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combine to make an ensemble rarely, if ever, equalled anywhere.
It will be of exceptional interest to the public that a special performance of Parsifal will be given on Good Friday afternoon, April 21. It is interesting to note the production which will be given for the first time in Boston. Among these are "Boris Godunoff" by Moussorgsky, Der Rosenkavalier" by Strauss, "The Taming of the Shrew" by Goetz, "Mme. SansGene" by Giordano, Geraldine Farrar appearing as Mme. Sans-Gene. The Wagnerian repertoire include Tristan and Isolde (Wednesday evening, April 5), Lohengrin (SaturLohengrin (Saturday. April 8) and "Die Meistersinger" on Saturday afternoon, April 22.
The Saturday matinees are, Saturday, April 8, "Madame Butterfly," by Puccini, for Saturday, April 15th, "Pagliacci,"by Leoncavello and "Haensel and Gretel" by Humperdinck. Saturday matinee, April 22, "Die Meistersinger," by Wagner.
At the two performances ballet divertissements will form the second half of the program; thus, Saturday evening, April 15, "La Sonnambula" and a Ballet Divertissement; on Wednesday evening, April 19, "The Barber of Seville," and a ballet divertissement. Two performances of Verdi's "Aida" will be given, Friday evening, April 7 and for the closing performance April 22, also, two perform
PAGEANT OF BOSTON
By JENNIE F. COPELAND
This pageant was written and produced as the result of the study of Boston for one season by the Literary Department of the New Century Club of M.
It was given indoors with a setting of outdoor scenery. It is so simple that it can be managed by any ambitious club or school. The individual parts are so short that it did not require a great amount of time for rehearsal.
The general expense was kept well under $25. Each one taking part furnished her own costume at a cost of from fifty cents to one dollar, except a few who preferred to hire their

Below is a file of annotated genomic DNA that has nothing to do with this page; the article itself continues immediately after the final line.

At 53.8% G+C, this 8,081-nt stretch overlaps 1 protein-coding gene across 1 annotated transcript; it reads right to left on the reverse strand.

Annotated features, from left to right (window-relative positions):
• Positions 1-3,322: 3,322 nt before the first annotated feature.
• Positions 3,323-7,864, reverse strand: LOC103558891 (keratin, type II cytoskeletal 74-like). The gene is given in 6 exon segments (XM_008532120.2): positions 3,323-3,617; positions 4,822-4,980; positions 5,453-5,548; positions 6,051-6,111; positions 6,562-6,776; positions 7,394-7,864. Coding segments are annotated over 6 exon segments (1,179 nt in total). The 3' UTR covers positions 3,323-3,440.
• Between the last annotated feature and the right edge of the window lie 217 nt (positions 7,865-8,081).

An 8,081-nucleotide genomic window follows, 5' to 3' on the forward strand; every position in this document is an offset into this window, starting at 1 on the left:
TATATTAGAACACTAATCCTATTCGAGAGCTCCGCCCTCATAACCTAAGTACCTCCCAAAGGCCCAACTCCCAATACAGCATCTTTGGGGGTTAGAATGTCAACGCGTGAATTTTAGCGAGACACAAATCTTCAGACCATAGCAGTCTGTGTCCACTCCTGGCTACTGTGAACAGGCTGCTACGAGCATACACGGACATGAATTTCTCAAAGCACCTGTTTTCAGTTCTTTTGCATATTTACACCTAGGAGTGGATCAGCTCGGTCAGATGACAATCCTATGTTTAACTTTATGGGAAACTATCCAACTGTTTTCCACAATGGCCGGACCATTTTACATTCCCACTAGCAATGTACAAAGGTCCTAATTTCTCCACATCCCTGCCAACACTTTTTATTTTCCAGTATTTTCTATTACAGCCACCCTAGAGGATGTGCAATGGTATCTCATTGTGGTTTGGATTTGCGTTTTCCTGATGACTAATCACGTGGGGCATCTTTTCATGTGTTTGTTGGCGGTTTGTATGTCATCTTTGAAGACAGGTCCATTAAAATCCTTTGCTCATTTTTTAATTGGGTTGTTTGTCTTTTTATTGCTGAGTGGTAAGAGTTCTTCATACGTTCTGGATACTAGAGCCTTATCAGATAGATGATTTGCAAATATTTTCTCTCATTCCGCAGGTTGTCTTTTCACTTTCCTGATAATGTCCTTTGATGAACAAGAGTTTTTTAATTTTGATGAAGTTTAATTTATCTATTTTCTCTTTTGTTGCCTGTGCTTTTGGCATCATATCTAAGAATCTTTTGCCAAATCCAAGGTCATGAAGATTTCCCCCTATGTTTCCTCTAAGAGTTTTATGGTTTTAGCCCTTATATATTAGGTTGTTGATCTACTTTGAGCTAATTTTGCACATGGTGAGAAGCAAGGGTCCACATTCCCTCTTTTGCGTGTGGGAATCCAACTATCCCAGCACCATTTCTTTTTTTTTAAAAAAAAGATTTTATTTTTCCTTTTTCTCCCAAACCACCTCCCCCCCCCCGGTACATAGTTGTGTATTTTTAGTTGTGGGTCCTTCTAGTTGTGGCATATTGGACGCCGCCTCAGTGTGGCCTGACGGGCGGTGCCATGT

So many people were given something to do that much interest was aroused, and a real spirit of "team work" and "get-together" resulted.
The time required for presentation is 1 hour and 25 minutes. It should move briskly and without waits between the scenes or episodes. All actors should enter from the same side and pass out by the opposite side.
PROLOGUE BY THE SPIRIT OF BOSTON
Ye people of
here to see The story of Boston in Pageantry; All worry and care dismiss from your mind
And I the thread of the play will unwind.
I, the Spirit of Boston, have power To bring back the past and all its rich dower.
Left home, country, friends and all that men love.
For God and for freedom to this land they came
With no thought of riches, honor or fame.
'Twas such men as these that built the free school.
They sought for freedom from England's harsh rule.
Again they shed blood for righteousness' sake
When the cause of the slave was wavering at stake.
These men had culture enshrined in their heart,
Literature, learning, music and art; Each they pursued with the fondest devotion.
Every new cause was hailed with emotion.
That you too, may see the life that they led,
I'll call back the years that long since have fled.
All rights reserved.
From out the dim past four maidens
Their dance performing by this pleasant mere.
Then forth comes a brave the tale to relate
How the white men have come who
will steal their estate.
Away in wild terror the maidens flee. Next William Blackstone, the Hermit,
Whose farm on Shawmut with good springs is blest.
He sends for Winthrop, who by sickness distressed
Glad, moves his people to Shawmut's three hills.
The Puritan heart now with sadness fills
At the rollicking deeds of Morton's band.
A woman now on the scene arrives. For her views on religion the court contrives
To condemn and banish Anne Hutchinson.
Lest she be possessed by the Evil One. Anne Hibben's condemned to be hanged as a witch.
'Tis only her temper strung at high pitch.
Though Mary Dyer God's praises sang As Quaker she must on the gallows hang.